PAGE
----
The best of EcoWatch, right in your inbox. Sign up for our email newsletter!
Coca-Cola Eyes Cannabis-Infused Drinks Market
Coke announced its interest after a report from Canada's BNN Bloomberg said the soda giant was in "serious talks" with Edmonton-based Aurora Cannabis, a medical marijuana producer and distributor, to develop drinks infused with cannabidiol, or CBD.
CBD, a cannabis extract that does not have the psychoactive elements of marijuana, is used to treat a variety of medical conditions and ailments.
The oil has boomed in popularity as a growing number of states and countries, including Canada, legalize sales of cannabis products for recreational use. The CBD market is forecast to grow to $2.1 billion by 2020, a dramatic increase from last year's market value of $202 million, according to Hemp Business Journal. Canadians can legally buy and consume cannabis starting this Oct. 17.
Coca-Cola and Aurora would likely develop drinks to ease inflammation, pain and cramping, the BNN report said. The beverages would be unlike the cannabis-infused drinks that beer makers are planning to produce that would likely give drinkers the same buzz from inhaling marijuana.
Coke is diversifying its product portfolio, with recent investments in the sparkling water category and coffee. Demand for sugary sodas has declined year upon year over the last decade as consumers become more health conscious.
In response to the BNN report, Coca-Cola said it has "no interest in marijuana or cannabis."
"Along with many others in the beverage industry, we are closely watching the growth of non-psychoactive CBD as an ingredient in functional wellness beverages around the world," the company added. "The space is evolving quickly. No decisions have been made at this time."
Following the BNN report, Aurora's stock spiked 17 percent and Coke's also jumped slightly, Reuters noted.
EcoWatch Daily Newsletter
By Jessica Taft
Fifteen kids from a dozen countries, including Swedish activist Greta Thunberg, recently brought a formal complaint to the United Nations. They're arguing that climate change violates children's rights as guaranteed by the Convention on the Rights of the Child, a global agreement.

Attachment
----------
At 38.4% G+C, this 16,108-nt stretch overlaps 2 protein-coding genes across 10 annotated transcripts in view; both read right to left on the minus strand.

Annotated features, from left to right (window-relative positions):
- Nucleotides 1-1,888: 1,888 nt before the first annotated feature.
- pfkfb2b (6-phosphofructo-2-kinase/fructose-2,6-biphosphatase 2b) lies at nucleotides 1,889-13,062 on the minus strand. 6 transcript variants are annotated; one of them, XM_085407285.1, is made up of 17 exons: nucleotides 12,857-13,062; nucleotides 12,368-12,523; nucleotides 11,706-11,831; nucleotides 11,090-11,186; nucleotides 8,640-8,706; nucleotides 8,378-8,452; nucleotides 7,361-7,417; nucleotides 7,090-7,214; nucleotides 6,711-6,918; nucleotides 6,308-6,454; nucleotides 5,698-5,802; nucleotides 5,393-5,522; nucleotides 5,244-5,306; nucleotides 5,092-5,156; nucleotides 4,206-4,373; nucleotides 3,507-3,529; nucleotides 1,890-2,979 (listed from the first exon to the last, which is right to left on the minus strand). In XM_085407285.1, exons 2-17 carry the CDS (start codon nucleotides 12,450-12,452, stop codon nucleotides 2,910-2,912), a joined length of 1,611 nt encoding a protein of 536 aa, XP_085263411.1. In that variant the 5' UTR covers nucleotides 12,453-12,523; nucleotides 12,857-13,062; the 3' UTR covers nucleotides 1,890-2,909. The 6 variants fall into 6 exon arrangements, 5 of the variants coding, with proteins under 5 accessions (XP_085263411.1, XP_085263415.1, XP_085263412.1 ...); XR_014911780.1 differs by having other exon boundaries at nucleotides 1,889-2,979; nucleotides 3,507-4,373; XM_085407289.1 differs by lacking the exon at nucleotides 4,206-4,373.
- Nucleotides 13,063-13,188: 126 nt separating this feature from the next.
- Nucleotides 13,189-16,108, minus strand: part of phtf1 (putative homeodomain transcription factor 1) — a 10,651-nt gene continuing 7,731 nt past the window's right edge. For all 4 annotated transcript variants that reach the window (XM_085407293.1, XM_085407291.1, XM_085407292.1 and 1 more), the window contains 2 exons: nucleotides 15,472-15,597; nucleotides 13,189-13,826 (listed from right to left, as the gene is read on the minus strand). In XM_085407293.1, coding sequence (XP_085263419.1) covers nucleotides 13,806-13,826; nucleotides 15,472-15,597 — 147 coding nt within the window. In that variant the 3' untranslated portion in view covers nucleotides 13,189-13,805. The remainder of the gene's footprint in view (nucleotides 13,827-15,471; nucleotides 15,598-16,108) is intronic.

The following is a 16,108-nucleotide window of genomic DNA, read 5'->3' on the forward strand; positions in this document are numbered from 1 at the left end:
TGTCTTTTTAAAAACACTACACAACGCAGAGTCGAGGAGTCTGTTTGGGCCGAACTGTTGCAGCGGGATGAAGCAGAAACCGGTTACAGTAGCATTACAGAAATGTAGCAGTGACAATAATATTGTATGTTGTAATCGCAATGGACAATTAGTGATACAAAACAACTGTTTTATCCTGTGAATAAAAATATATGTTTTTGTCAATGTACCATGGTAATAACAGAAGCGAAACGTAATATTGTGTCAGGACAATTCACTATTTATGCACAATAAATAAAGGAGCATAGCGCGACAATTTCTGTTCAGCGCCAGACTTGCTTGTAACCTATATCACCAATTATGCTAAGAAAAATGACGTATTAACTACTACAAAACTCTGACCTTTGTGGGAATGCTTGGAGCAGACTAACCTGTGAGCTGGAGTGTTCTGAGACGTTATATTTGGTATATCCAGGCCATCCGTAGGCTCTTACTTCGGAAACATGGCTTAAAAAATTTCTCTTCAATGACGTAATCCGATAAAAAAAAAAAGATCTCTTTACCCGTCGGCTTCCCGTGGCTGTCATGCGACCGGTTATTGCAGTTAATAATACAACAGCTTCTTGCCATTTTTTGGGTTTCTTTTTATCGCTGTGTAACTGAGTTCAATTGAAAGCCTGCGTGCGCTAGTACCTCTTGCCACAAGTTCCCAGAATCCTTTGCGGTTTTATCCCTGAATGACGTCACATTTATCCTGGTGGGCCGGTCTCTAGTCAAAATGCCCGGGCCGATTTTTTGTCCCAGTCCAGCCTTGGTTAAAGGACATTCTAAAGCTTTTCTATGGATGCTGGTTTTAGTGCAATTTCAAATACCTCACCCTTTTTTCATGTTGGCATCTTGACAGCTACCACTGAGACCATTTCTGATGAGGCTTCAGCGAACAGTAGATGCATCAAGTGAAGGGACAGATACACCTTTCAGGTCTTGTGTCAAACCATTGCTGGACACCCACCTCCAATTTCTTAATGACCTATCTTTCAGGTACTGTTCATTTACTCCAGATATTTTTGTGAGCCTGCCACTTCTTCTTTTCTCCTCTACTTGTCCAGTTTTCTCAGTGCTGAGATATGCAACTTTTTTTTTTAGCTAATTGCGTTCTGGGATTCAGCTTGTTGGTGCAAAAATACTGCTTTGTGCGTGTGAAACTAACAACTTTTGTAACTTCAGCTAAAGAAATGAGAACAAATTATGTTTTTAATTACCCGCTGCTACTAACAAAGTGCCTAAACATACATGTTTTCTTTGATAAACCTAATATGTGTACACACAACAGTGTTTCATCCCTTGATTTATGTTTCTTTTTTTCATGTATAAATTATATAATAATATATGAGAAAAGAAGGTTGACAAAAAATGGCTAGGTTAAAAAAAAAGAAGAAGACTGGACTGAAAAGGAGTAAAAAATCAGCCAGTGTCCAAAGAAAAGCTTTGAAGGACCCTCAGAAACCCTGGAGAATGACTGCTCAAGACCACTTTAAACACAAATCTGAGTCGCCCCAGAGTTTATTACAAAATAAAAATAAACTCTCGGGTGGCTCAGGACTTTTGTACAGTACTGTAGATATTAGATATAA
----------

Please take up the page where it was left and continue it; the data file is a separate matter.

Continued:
Susan Vineyard / iStock / Getty Images Plus
By Justin Mikulka
Increasingly, U.S. shale firms appear unable to pay back investors for the money borrowed to fuel the last decade of the fracking boom. In a similar vein, those companies also seem poised to stiff the public on cleanup costs for abandoned oil and gas wells once the producers have moved on.
Top officials at the Department of Housing and Urban Development confirmed to lawmakers last week that they knowingly — and illegally — stalled hurricane aid to Puerto Rico.
It appears Jane Fonda is good for her word. The actress and political activist said she would hold demonstrations on Capitol Hill every Friday through January to demand action on the climate crisis. Sure enough, Fonda was arrested for demonstrating a second Friday in a row Oct. 18, according to The Hollywood Reporter. Only this time, her Grace and Frankie co-star Sam Waterston joined her.
Switzerland's two Green parties made historic gains in the country's parliamentary elections Sunday, according to projections based on preliminary results reported by The New York Times.